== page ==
This past weekend saw Manchester's Museum of Science and Industry (MOSI) host its first MakeFest, an event its organisers explain is only spiritually connected to the Liverpool MakeFest we recently attended. "It was a bit of a happy coincidence, really. We just both come up with MakeFest as a name," explains Susannah Williams, MOSI's contemporary science event manager and one of the team responsible for organising the event, in the bustling entry hall of the museum. "We have got a lot of makers who have been to Liverpool MakeFest as well, you know, they all go around the same sort of circuit. It's been quite nice to have that, especially as we're on the site of the original Liverpool-to-Manchester railway, so we used to send people to Liverpool and we've got that little connection now with the two MakeFests!"
Like the earlier Liverpool MakeFest, there's a wide range of exhibitors. As soon as you're in the museum proper, you're presented with an array of tables surrounding the museum's Avro F aircraft. Many of these will be familiar to anyone who attended the Liverpool and other local maker events: there's York Hackspace, still drawing a crowd with its clever SpaceHack multiplayer game and now showing off member Daniel Bailey's homebrew eight-byte spiritual successor to the Manchester Baby, the world's first stored-program computer, the original taking up the bulk of the far wall; there's Leeds Hackspace, still mesmerising visitors with a water-and-strobe illusion and lighting up the hall with an array of LED-based creations; and further afield, nestled among the giant machines of the Power Hall, you'll find toy hacker John Waltham and Wesley Bower's Lollybot Robotics stand; naturally, maker space DoES Liverpool is also present, easy to find thanks to the crowd of people eager to have a go at its Arduino-powered Nerf shooting range.
Even for people who regularly attend the events, there should be something new to see. A Borkestra, an orchestra which combines digital control via MIDI with traditional analogue instruments, is easy to find by sound alone, as is educational science troupe Noisy Toys with its capacitive 'nose tester' machine and spinning-platter bass generators on which visitors are encouraged to have a go. A large marble run, a collaborative effort between multiple local hackspaces who were each given the job of creating one of a series of boxes to be joined together into one giant run, draws a crowd despite a second-day hitch with a broken Archimedes screw leading to members taking it in turns to manually transfer the marbles from one portion to another.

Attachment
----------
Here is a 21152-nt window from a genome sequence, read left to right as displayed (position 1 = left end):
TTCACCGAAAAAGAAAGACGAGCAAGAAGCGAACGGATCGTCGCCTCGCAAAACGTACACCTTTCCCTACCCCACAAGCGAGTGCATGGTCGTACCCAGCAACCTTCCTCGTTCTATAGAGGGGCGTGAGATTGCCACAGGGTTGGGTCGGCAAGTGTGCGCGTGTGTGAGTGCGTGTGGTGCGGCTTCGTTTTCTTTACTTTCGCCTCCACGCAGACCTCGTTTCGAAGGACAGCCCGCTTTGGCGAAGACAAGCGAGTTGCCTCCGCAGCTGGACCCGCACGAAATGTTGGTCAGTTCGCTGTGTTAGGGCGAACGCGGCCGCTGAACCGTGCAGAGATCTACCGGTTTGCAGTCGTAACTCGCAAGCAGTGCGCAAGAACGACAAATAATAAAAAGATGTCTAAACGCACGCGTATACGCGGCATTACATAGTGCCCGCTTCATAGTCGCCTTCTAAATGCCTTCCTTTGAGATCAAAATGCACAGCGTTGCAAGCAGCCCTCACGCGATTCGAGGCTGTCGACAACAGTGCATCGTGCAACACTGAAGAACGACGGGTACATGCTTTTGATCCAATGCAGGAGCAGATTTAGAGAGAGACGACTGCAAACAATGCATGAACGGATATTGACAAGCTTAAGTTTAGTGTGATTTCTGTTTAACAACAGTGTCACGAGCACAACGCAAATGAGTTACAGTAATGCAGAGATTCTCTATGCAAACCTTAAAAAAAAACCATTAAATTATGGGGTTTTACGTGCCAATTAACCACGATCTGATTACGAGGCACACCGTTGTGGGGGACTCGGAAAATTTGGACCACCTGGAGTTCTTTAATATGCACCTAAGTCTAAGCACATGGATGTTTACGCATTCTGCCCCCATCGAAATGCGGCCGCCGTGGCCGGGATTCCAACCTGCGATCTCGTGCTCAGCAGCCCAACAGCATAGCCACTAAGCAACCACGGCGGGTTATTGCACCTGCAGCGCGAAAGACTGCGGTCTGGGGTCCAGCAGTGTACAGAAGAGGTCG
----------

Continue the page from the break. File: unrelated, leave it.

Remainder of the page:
A portion of the museum's top floor, known as the Learning Loft, is given over to a range of hands-on workshops, the most popular of which, run by local maker space MadLab, gives visitors young and old a chance to try their hand at soldering a simple electronics kit. "We've had a load of makers, crafters, creators, taking over the museum galleries," a visibly enthused Susannah explains of the weekend, "sharing the things they're getting up to, interacting with the visitors, running lots of workshops and demonstrations. We do a lot of making events in the past, but this is the very first MakeFest that we've had, and it's been a really exciting weekend, because we've been able to bring our galleries to life, looking at the collections with the historical machines and the inventing and making that has gone on in Manchester in the past, and kinda juxtaposing it with the present and the future technology that people are using today."
It may have been the museum's first MakeFest, but it's unlikely to bethe last. Visitors both new and old have reacted more than favourably to the event, with many coming specifically for MakeFest - "hopefully they'll be coming back again," says Susannah - and there's plenty of passion from the exhibitors and organisers for an encore. "Definitely," Susannah says without pause when asked whether the Manchester MakeFest could become a regular event at MOSI. "We're always keen to try new things and have lots of making going on within our regular programme as well, our explainers always do lots of very hands-on workshops throughout the year, so we're certainly going to be carrying on the making fun!"
As for what entices the public to visit and the numerous makers to give up considerable chunks of their free time to show off their creations, Susannah is clear. "It's just the excitement of making, I think. It's a very current hobby, there's lots of different things you can be getting on with," she explains. "We at MOSI tell the story of Manchester's industrial and scientific heritage. That's all about engineering, creative ideas, making new machinery, and all that sort of thing, so the MakeFest has a really nice link to our industrial past and also the future, because who knows where some of these guys are going to take us next?"
Images from the day are available on our friendly journalist Gareth Halfacree's Flickr pool, Creative Commons licensed, while more information on the event is available on the MOSI website. We'll also be running a series of Focus On pieces highlighting our particular favourite exhibits from the event over the coming days.